Analysts say US-China trade imbalance may not be what really matters

Global Business

Analysts say US-China trade imbalance may not be what really matters

U.S. President Trump has made narrowing the U.S.-China trade deficit a key goal, but some experts said it is not a major concern for the economy. CGTN’s Dan Williams reports.

As talks continue between the U.S. and China to resolve the trade dispute, some of the focus continues to fall on the U.S. trade deficit with China, which has widened to a record high of $419.2 billion in 2018.  

But Professor Steven Davis of the University of Chicago Booth School of Business does not feel the trade deficit is something the U.S. should be overly concerned about.

“I am not too worried by the trade deficit quite frankly. I don’t think it’s the real issue. To some extent that is the flip side of the United States and the US treasury in-particular of being the world’s largest supplier of safe liquid debt securities. What do we get for that. We get stuff. We get cars and goods and so on. That seams like a pretty good deal to me,” Davis said.

U.S. farmers probably know more than most, the difficulties caused by the various trade disputes. And although a trade deal with China won’t necessarily solve every issue in U.S. agriculture, it could go some way to removing the uncertainty.

It is estimated, the U.S. exported  $20 billion worth of agricultural products to China in 2017.  But those shipments fell dramatically last year following retaliatory tariffs from China after the U.S. levied import tariffs on a range of goods.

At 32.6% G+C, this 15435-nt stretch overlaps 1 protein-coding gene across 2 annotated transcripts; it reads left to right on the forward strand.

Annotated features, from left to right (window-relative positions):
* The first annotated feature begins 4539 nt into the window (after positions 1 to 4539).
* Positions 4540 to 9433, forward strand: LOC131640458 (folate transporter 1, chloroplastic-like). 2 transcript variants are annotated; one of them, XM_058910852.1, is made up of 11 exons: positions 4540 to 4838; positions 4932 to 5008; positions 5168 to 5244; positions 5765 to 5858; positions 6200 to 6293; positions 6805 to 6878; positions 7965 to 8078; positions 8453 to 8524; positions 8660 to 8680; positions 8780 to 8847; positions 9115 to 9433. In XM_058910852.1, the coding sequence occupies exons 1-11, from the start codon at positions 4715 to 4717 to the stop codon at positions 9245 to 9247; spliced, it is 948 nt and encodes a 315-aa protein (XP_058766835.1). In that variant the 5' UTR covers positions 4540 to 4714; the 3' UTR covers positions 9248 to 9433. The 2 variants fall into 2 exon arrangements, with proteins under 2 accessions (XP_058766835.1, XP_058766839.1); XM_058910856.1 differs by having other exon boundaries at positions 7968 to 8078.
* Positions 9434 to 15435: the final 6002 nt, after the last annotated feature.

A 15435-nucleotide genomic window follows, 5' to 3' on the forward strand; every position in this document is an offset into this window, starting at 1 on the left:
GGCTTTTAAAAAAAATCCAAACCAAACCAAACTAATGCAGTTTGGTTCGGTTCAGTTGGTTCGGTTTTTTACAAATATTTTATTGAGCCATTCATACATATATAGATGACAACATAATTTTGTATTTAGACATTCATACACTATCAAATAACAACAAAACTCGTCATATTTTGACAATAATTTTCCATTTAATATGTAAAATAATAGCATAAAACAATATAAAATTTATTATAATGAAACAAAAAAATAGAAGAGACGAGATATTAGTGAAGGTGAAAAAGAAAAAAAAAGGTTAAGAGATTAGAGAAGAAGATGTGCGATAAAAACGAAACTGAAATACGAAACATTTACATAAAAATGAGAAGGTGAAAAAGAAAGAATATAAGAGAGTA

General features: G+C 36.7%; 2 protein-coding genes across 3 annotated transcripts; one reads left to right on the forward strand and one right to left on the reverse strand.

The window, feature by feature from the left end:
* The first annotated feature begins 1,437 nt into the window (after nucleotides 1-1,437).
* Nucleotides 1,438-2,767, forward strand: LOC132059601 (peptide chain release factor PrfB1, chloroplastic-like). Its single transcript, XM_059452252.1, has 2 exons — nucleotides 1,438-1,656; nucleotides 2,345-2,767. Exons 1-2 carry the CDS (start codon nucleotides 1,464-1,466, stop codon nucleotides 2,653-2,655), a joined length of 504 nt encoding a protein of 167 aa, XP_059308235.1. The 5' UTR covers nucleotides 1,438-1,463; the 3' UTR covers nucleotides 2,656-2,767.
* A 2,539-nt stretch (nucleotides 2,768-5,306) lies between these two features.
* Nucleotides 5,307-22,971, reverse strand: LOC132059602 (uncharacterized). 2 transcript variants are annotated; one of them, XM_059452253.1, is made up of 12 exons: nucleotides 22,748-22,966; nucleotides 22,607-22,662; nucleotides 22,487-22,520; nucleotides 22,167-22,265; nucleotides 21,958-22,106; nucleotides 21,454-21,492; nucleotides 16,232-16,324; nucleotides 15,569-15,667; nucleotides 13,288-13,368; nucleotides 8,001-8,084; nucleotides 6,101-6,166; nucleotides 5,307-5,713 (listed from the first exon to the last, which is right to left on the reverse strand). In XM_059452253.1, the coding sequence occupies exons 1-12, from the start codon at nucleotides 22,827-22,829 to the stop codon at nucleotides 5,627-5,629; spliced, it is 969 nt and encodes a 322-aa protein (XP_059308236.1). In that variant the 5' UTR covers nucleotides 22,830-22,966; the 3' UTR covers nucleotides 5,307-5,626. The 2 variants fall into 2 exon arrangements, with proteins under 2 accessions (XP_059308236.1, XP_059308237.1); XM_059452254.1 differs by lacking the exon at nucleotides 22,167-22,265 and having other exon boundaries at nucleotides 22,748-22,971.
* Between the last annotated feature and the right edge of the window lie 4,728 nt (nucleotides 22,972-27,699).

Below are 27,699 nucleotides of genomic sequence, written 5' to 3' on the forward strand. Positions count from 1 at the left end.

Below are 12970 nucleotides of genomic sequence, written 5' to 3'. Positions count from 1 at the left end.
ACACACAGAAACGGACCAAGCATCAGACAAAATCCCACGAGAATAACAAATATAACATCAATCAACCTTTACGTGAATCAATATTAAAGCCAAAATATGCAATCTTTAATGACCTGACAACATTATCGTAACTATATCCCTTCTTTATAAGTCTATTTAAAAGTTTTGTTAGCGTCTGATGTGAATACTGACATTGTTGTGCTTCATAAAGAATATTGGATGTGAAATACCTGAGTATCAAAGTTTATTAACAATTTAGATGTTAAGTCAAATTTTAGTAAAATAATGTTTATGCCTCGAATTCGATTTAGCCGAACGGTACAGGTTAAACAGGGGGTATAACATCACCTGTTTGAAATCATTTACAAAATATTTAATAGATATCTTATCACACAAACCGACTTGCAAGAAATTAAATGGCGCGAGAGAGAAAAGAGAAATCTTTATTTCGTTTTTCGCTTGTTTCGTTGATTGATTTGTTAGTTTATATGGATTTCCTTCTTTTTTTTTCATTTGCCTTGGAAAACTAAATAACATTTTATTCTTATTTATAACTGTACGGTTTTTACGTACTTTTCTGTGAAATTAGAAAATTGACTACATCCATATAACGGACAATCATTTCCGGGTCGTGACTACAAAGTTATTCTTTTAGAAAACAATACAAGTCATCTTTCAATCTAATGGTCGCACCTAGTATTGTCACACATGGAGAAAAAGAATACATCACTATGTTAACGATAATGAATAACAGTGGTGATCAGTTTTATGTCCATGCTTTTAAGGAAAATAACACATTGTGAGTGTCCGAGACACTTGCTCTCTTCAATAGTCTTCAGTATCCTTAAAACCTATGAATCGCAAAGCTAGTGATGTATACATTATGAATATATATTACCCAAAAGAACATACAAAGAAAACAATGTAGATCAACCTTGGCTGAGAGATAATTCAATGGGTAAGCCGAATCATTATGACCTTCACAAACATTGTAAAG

“We need a lift from somewhere and the lift is trade. And the lift is particularly and hopefully China.  As they would come in and be significant buyers, long term of corn, pork, soybeans, dairy products. We are a year down the runway now, there has billions of dollars of cost to agriculture. How much longer is what everyone out here is asking,” Brian Duncan, vice president of the Illinois Farm Bureau said.

The trade deficit doesn’t tell the full story. 

A host of U.S. companies send raw materials to China for low-cost assembly. Once shipped back to the U.S., they are considered imports.

The trade dispute has hit a range of U.S. industries.  Exports of American liquor and spirits to China have grown from $959,000 in 2001 to $12.8 million in 2017.

Paul Hletko, founder of Few Spirits, a craft distillery based near Chicago, said that growth is now under threat.

“I have personally seen a lot off time, effort and money overseas working very hard to develop overseas markets and the tariffs are not helping with that. All of our products that get shipped overseas, result in money coming back into the United States, building the economy for all,” Hletko said.

There is also the issue that even if the U.S. lowers its trade deficit with China, it may not have the overall desired effect.

“I think it is the wrong measure. The bilateral trade deficit with China is particularly the wrong measure. Because if we do clamp down on imports from China, we might reduce the trade deficit with China but we’ll just import things from other countries,”  Davis said.

Historically, the U.S. trade deficit has increased when the economy is doing well.  Although there is some confusion as to the significance of a trade deficit, what is clear, the issue of tariffs is having a major impact on a range of industries in both the U.S. and China.